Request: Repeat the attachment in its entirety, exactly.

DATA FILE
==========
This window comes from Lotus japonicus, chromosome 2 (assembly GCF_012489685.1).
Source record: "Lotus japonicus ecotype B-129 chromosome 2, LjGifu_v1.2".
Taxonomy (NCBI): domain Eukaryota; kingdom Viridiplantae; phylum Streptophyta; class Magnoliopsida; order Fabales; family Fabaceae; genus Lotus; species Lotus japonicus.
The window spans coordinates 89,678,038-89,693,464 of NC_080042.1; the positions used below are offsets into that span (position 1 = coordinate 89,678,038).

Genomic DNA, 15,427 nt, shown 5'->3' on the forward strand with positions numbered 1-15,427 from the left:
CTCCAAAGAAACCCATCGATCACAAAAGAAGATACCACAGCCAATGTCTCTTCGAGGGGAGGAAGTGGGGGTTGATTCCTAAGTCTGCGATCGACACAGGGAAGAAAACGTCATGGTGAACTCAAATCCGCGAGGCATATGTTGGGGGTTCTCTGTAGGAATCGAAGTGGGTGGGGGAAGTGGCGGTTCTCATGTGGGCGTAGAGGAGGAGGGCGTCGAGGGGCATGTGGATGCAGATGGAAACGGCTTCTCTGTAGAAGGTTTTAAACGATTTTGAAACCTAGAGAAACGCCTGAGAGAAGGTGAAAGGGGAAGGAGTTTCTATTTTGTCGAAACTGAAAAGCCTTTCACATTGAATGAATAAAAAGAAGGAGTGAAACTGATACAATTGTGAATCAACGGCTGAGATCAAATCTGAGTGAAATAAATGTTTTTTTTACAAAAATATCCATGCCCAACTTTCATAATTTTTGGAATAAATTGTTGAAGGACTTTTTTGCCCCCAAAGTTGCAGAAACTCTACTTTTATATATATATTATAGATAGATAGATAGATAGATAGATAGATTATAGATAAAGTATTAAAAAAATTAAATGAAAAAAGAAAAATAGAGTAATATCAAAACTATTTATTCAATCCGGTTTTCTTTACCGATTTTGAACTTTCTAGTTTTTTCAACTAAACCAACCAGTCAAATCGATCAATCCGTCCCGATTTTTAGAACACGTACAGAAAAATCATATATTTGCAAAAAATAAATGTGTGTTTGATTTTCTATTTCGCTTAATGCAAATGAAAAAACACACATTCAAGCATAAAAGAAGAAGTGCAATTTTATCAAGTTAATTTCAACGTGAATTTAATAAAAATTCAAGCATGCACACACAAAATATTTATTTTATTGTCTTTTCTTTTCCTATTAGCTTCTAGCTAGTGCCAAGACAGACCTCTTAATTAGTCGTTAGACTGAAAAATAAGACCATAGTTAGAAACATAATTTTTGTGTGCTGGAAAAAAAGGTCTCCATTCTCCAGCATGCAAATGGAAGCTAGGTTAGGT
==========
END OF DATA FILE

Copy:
This window comes from Lotus japonicus, chromosome 2 (assembly GCF_012489685.1).
Source record: "Lotus japonicus ecotype B-129 chromosome 2, LjGifu_v1.2".
Taxonomy (NCBI): domain Eukaryota; kingdom Viridiplantae; phylum Streptophyta; class Magnoliopsida; order Fabales; family Fabaceae; genus Lotus; species Lotus japonicus.
The window spans coordinates 89,678,038-89,693,464 of NC_080042.1; the positions used below are offsets into that span (position 1 = coordinate 89,678,038).

Genomic DNA, 15,427 nt, shown 5'->3' on the forward strand with positions numbered 1-15,427 from the left:
CTCCAAAGAAACCCATCGATCACAAAAGAAGATACCACAGCCAATGTCTCTTCGAGGGGAGGAAGTGGGGGTTGATTCCTAAGTCTGCGATCGACACAGGGAAGAAAACGTCATGGTGAACTCAAATCCGCGAGGCATATGTTGGGGGTTCTCTGTAGGAATCGAAGTGGGTGGGGGAAGTGGCGGTTCTCATGTGGGCGTAGAGGAGGAGGGCGTCGAGGGGCATGTGGATGCAGATGGAAACGGCTTCTCTGTAGAAGGTTTTAAACGATTTTGAAACCTAGAGAAACGCCTGAGAGAAGGTGAAAGGGGAAGGAGTTTCTATTTTGTCGAAACTGAAAAGCCTTTCACATTGAATGAATAAAAAGAAGGAGTGAAACTGATACAATTGTGAATCAACGGCTGAGATCAAATCTGAGTGAAATAAATGTTTTTTTTACAAAAATATCCATGCCCAACTTTCATAATTTTTGGAATAAATTGTTGAAGGACTTTTTTGCCCCCAAAGTTGCAGAAACTCTACTTTTATATATATATTATAGATAGATAGATAGATAGATAGATAGATTATAGATAAAGTATTAAAAAAATTAAATGAAAAAAGAAAAATAGAGTAATATCAAAACTATTTATTCAATCCGGTTTTCTTTACCGATTTTGAACTTTCTAGTTTTTTCAACTAAACCAACCAGTCAAATCGATCAATCCGTCCCGATTTTTAGAACACGTACAGAAAAATCATATATTTGCAAAAAATAAATGTGTGTTTGATTTTCTATTTCGCTTAATGCAAATGAAAAAACACACATTCAAGCATAAAAGAAGAAGTGCAATTTTATCAAGTTAATTTCAACGTGAATTTAATAAAAATTCAAGCATGCACACACAAAATATTTATTTTATTGTCTTTTCTTTTCCTATTAGCTTCTAGCTAGTGCCAAGACAGACCTCTTAATTAGTCGTTAGACTGAAAAATAAGACCATAGTTAGAAACATAATTTTTGTGTGCTGGAAAAAAAGGTCTCCATTCTCCAGCATGCAAATGGAAGCTAGGTTAGGT